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'ARBURY IS WHERE WE LIVE!' MAKES THE PAGES OF 'HISTORY TODAY' MAGAZINE - 1983

The excellent 'Arbury 1980' primary schools project led to one pupil from King's Hedges School writing:

We have reasons to be proud to live in Arbury with such a rich history. People have lived here for thousands of years.

The project swept pupils back to the iron age Arbury Camp, through the Roman invasion, and on through the history of the Arbury farms, Hall and Manor, the building of the estate, and life in 1980 for the pupils of the (then) present day.

In 1981, the book Arbury Is Where We Live! was published and in 1983 one of the great powers behind the project, Sallie Purkis of Homerton College, schools officer of the Oral History Society, and the general editor of the Longman books series, Into The Past, detailed the project in History Today magazine. It was a real Red Letter Day for the original Arbury Estate.

Sallie believed in Arbury as a place on the map, and was a great encouragement to me when I began to delve into my family's pre-estate Arbury history. 

Sadly, she is no longer with us, but her work lives on. There has been a ridiculous electoral ward re-naming, from North Arbury (being in the original Arbury Ward) and King's Hedges being a sub-district, to King's Hedges as a separate entity - encompassing the whole of North Arbury and even parts of East Chesterton.

Council planners seemed absolutely fixated on importing the name into Arbury for some reason, although it was never a district - simply a fifty eight acre farm, north of what is now the Guided Busway.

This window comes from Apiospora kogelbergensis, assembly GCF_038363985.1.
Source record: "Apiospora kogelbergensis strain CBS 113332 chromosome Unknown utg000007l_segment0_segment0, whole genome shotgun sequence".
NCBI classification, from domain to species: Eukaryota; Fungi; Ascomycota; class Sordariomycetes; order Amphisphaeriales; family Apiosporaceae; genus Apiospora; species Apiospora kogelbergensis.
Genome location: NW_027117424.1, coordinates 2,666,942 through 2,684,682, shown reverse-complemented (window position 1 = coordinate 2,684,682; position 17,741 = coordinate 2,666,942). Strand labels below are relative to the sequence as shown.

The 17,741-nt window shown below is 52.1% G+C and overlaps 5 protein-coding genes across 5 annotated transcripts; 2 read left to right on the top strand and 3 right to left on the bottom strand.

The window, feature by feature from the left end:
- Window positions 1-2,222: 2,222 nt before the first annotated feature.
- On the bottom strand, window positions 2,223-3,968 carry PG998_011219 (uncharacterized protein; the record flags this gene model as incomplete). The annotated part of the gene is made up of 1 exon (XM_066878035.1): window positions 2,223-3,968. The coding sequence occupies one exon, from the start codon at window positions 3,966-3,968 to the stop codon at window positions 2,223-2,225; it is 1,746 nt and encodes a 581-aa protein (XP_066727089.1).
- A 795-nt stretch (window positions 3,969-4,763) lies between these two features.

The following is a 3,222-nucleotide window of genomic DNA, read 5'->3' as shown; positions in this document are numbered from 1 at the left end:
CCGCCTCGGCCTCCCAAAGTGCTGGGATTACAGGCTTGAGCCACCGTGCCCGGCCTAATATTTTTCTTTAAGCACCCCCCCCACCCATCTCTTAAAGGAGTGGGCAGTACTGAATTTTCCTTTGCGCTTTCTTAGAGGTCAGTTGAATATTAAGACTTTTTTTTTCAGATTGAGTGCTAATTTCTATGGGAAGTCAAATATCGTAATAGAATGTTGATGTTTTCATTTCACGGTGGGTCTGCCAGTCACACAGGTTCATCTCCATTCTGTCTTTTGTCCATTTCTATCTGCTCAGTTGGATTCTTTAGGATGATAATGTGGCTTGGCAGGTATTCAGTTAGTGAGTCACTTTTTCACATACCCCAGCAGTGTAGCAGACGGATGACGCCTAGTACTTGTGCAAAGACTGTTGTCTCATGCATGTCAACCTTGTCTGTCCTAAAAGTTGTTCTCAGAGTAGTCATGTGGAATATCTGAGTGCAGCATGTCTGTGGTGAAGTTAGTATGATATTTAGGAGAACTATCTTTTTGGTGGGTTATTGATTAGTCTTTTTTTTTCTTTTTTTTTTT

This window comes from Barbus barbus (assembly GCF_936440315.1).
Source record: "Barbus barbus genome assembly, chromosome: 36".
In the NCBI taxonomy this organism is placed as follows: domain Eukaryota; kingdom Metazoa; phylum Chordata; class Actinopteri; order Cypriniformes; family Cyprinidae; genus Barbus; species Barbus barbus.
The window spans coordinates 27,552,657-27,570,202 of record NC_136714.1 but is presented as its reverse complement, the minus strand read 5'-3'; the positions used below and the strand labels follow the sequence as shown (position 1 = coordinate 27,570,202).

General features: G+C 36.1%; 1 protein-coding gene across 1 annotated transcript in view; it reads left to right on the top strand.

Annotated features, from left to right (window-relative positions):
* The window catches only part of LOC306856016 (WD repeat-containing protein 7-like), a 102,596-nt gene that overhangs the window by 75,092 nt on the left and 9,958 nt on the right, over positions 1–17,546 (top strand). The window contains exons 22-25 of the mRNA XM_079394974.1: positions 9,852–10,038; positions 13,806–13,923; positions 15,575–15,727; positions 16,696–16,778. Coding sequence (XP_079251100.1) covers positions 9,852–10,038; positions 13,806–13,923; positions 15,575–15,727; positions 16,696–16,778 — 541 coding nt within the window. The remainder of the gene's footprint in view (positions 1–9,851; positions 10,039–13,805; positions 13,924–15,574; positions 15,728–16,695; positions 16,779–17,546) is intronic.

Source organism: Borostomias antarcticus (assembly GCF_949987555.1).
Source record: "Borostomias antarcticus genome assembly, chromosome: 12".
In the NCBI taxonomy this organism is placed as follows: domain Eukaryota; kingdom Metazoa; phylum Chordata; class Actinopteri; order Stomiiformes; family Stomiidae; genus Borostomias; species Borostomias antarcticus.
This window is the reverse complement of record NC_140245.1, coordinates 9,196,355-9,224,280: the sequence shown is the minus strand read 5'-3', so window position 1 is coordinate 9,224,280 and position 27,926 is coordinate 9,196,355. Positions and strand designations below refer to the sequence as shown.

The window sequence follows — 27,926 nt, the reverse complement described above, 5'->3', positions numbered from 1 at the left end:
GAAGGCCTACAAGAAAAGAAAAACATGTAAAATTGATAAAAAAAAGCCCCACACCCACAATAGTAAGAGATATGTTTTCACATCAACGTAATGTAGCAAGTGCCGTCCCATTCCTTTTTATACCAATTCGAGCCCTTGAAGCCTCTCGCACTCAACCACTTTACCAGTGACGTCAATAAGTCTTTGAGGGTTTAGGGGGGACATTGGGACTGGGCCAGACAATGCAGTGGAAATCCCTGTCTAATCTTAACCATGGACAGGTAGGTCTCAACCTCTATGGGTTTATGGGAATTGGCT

King's Hedges, its name seemingly derived from a hedged hunting warren in which animals were chased, cornered and killed as 'sport' in the days of the old Royal Manor of Chesterton, was not at Manor Farm - and the Manor Farm contained acreage called 'Arbury' and 'Arbury Field'. In fact, most of the land north of Arbury Road was at one time known as Arbury or Harborough (a variation on the Arbury name) Meadows. Most of 'King's Hedges Road', across North Arbury, now dates from the late 1970s and lopped off the end of the original Arbury Road! 

Add to all this the fact that over the years there has been a general (rather snobbish) vilification of the Arbury name, and it is heartening that the identity of the original Arbury Estate still survives to a large degree and the community still celebrates every year at the Arbury Carnival.

It is an historic area - the fields by the ancient earthwork and the spread of the Arbury name across those fields. It is an area which the local community researched thoroughly and published their findings on its history in the early 1980s. That should not be ignored. We are not simply plastic units of local government because we live on a council estate.

The Arbury district with earlier details superimposed on a 1900 map. Most of the land north of Arbury Road was known as the Arbury or Harborough Meadows (Harborough was a variation on the Arbury name) up to the establishment of the Manor Farm in the years following the 1840 Chesterton Enclosures.

The Arbury district in 1900 - showing the Arbury Camp, Manor, Rectory and King's Hedges Farms and part of Impington Park - some modern landmarks have been inserted to aid orientation.

Here is Sallie's article:

Lovely shot of Arbury Court in 1980 here.


This page features the Roman woman's grave, found near the site of Humphreys Road.

Photographs here include No's 1 and 2 Manor Farm Cottages - the site is in the road at the junction of Campkin and Arbury Roads and traffic passes over the spot. The Arbury Community Centre and Arbury Town Park now occupy the land behind the cottages.


We will be uploading the final part of the 'Arbury Is Where We Live!' book soon.


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